If you’re not exercising over an hour at high intensity, you can skip the sports drinks, but not the water. For those who do not exercise or do so at low to moderate intensity, sports drinks are simply another source of extra calories, sugar, and salt.2

1 Position of the Academy of Nutrition and Dietetics, Dietitians of Canada, and the American College of Sports Medicine: Nutrition and Athletic Performance. J Acad Nutr Diet. 2016;116 (3) 501-528. Accessed June 30, 2019.

2 Convertino VA, et al. American College of Sports Medicine Position Stand. Exercise and Fluid Replacement. Medicine and Science in Sports and Exercise. 1996; 28(1) i–vii. http://www.ncbi.nlm.nih.gov/pubmed/9303999. Accessed June 30, 2019.

 

Needs and Dietary Sources of Sodium

The I.O.M. has set an A.I. level for sodium for healthy adults between the ages of nineteen and fifty at 1,500 milligrams (Table 11.5.1 ). Table salt is approximately 40 percent sodium and 60 percent chloride. As a reference point, just ⅔ teaspoon of salt is needed in the diet to meet the A.I. for sodium. The A.I. takes into account the amount of sodium lost in sweat during recommended physical activity levels and additionally provides for the sufficient intake of other nutrients, such as chloride. The Tolerable Upper Intake Level (U.L.) for sodium is 2,300 milligrams per day for adults. (Just over 1 teaspoon of salt contains the 2,300 milligrams of sodium recommended). The U.L. is considered appropriate for healthy individuals but not those with hypertension (high blood pressure). The I.O.M. estimates that greater than 95 percent of men and 75 percent of women in America consume salt in excess of the U.L.. Many scientific studies demonstrate that reducing salt intake prevents hypertension, is helpful in reducing blood pressure after hypertension is diagnosed, and reduces the risk for cardiovascular disease. The I.O.M. recommends that people over fifty, African Americans, diabetics, and those with chronic kidney disease should consume no more than 1,500 milligrams of sodium per day. The American Heart Association (A.H.A.) states that all Americans, not just those listed, should consume less than 1,500 milligrams of sodium per day to prevent cardiovascular disease. The A.H.A. recommends this because millions of people have risk factors for hypertension and there is scientific evidence supporting that lower-sodium diets are preventive against hypertension.

 

Table 11.5.1: Dietary Reference Intakes for Sodium.
A table showing dietary reference intakes of sodium for several different age ranges
Age Group Adequate Intake (milligrams per day) C.D.R.R. (Chronic Disease Risk Reduction Intake)
Infants (0–6 months) 110 Not Determined
Infants (7–12 months) 370 Not Determined
Children (1–3 years) 800 1,200
Children (4–8 years) 1,000 1,500
Children (9–13 years) 1,200 1,800
Adolescents and Adults (14 years and older) 1,500 2,300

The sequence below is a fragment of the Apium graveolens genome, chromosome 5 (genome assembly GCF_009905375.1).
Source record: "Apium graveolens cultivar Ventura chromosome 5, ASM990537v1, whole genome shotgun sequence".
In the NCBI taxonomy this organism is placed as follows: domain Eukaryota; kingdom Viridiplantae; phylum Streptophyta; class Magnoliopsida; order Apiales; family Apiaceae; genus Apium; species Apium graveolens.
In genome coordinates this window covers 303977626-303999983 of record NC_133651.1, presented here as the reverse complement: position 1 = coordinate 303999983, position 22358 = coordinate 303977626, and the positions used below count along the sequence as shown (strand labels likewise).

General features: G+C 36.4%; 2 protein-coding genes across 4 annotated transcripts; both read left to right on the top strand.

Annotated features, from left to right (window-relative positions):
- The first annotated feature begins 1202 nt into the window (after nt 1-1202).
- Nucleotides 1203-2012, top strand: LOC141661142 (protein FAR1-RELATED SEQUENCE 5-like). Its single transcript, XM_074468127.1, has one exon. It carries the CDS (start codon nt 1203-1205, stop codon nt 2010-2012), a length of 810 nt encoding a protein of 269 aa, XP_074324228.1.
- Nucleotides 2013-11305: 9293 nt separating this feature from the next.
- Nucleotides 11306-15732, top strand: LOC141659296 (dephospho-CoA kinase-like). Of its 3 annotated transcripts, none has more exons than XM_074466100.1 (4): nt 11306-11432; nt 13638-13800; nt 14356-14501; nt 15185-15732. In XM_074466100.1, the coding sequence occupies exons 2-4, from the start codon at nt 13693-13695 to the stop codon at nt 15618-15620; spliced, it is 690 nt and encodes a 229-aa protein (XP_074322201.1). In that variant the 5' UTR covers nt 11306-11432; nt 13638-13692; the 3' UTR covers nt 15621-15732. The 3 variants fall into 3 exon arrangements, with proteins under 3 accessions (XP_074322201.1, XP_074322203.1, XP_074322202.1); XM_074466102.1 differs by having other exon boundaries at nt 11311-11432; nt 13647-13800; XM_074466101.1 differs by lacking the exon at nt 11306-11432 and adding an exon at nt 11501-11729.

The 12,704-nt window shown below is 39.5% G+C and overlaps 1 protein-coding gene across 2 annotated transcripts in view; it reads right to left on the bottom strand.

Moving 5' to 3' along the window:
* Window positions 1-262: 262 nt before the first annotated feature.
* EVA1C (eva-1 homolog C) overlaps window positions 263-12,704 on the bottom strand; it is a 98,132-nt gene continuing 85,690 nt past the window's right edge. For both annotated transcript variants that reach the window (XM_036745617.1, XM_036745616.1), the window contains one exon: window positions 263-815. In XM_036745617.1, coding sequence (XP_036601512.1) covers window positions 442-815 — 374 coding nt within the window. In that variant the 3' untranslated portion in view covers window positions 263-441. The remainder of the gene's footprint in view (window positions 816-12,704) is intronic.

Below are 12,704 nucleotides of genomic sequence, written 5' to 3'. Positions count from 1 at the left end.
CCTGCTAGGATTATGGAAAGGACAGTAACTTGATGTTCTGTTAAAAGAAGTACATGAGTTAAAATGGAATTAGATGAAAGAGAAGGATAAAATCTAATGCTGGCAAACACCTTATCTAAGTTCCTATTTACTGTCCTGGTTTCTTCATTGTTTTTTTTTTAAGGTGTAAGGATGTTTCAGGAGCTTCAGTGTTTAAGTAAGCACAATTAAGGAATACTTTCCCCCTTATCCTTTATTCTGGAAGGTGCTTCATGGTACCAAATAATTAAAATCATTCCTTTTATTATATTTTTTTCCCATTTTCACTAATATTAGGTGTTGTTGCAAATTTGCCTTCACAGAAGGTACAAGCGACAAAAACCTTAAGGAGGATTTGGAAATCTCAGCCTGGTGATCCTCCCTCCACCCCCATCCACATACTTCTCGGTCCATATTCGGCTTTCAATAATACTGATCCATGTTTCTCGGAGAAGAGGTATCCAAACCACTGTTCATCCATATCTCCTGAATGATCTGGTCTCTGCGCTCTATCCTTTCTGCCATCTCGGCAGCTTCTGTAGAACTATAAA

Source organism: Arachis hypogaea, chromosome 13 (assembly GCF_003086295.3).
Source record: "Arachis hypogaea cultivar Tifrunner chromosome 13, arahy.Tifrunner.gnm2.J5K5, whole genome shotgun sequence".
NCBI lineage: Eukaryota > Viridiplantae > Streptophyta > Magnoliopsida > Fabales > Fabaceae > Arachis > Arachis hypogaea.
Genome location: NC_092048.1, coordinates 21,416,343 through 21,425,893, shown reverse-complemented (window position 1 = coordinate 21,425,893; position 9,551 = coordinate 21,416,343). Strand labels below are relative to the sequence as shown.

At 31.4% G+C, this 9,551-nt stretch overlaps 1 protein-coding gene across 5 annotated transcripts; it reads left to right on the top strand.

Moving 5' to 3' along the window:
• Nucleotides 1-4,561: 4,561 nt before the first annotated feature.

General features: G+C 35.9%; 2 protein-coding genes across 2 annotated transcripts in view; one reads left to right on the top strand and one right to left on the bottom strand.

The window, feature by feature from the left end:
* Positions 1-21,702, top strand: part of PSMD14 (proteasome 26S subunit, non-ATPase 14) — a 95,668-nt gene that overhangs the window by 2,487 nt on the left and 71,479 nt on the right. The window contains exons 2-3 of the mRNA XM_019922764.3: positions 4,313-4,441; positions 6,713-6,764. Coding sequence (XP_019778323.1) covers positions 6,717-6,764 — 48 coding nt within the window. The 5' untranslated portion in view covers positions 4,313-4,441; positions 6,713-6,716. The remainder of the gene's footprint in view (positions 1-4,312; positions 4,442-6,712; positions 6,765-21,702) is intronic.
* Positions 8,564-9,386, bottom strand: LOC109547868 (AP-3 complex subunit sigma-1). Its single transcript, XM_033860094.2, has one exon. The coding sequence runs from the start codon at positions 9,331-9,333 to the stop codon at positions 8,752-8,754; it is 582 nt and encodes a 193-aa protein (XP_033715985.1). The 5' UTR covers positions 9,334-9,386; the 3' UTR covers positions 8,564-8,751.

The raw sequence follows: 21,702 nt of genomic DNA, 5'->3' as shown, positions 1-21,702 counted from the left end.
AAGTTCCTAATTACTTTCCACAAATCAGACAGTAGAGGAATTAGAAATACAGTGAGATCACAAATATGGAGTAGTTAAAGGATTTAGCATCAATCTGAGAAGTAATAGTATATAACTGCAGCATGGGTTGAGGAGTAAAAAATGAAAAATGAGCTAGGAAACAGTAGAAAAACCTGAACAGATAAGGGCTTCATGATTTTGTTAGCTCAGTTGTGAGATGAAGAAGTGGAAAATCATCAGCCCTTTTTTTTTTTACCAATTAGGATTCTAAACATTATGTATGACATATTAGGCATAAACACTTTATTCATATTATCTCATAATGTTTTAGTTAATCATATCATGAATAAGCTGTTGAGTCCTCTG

Source: Dietary Reference Intakes for Sodium and Potassium. Institute of Medicine.  . Accessed May 29, 2019.

 

Food Sources for Sodium

Most sodium in the typical American diet comes from processed and prepared foods. Manufacturers add salt to foods to improve texture and flavor, and also as a preservative. The amount of salt in similar food products varies widely. Some foods, such as meat, poultry, and dairy foods, contain naturally-occurring sodium. For example, one cup of low-fat milk contains 107 milligrams of sodium. Naturally-occurring sodium accounts for less than 12 percent of dietary intake in a typical diet. For the sodium contents of various foods see Table 11.5.2.

 

a salt shaker that is sectioned into percentages that show sodium intake
Figure 11.5.1: Dietary Sources of Sodium.
sources of sodium. 5% added while cooking. 6% added while eating. 12% from natural sources. 77% from processed and prepared foods

 

Table 11.5.2: Sodium Contents of Selected Foods.
A table showing different food sources for calcium
Food Serving Size Sodium(milligrams)
Breads, all types 1 oz. 95–210
Rice Chex cereal 1 ¼ c. 292
Raisin Bran cereal 1 c. 362
Frozen pizza, plain, cheese 4 oz 450–1200
Frozen vegetables, all types ½ c. 2–160
Salad dressing, regular fat, all types 2 Tbsp. 110–505
Salsa 2 Tbsp. 150–240
Soup (tomato), reconstituted 8 oz. 700–1260
Potato chips 1 oz. (28.4 g) 120–180
Tortilla chips 1 oz. (28.4 g) 105–160
Pork 3 oz. 59
Chicken (½ breast) 69
Chicken fast food dinner Not Determined 2243
Chicken noodle soup 1 c. 1107
Dill pickle 1 928
Soy sauce 1 Tbsp. 1029
Canned corn 1 c. 384
Baked beans, canned 1 c. 856
Hot dog 1 639
Burger, fast-food 1 990
Steak 3 oz. 55
Canned tuna 3 oz. 384
Fresh tuna 3 oz. 50
Dry-roasted peanuts 1 c. 986
American cheese 1 oz. 406
Tap water 8 oz. 12

 

Sodium on the Nutrition Facts PanelNutrition Facts Label Sample

Figure 11.5.2: Nutrition Label. Sodium levels in milligrams is a required listing on a Nutrition Facts label.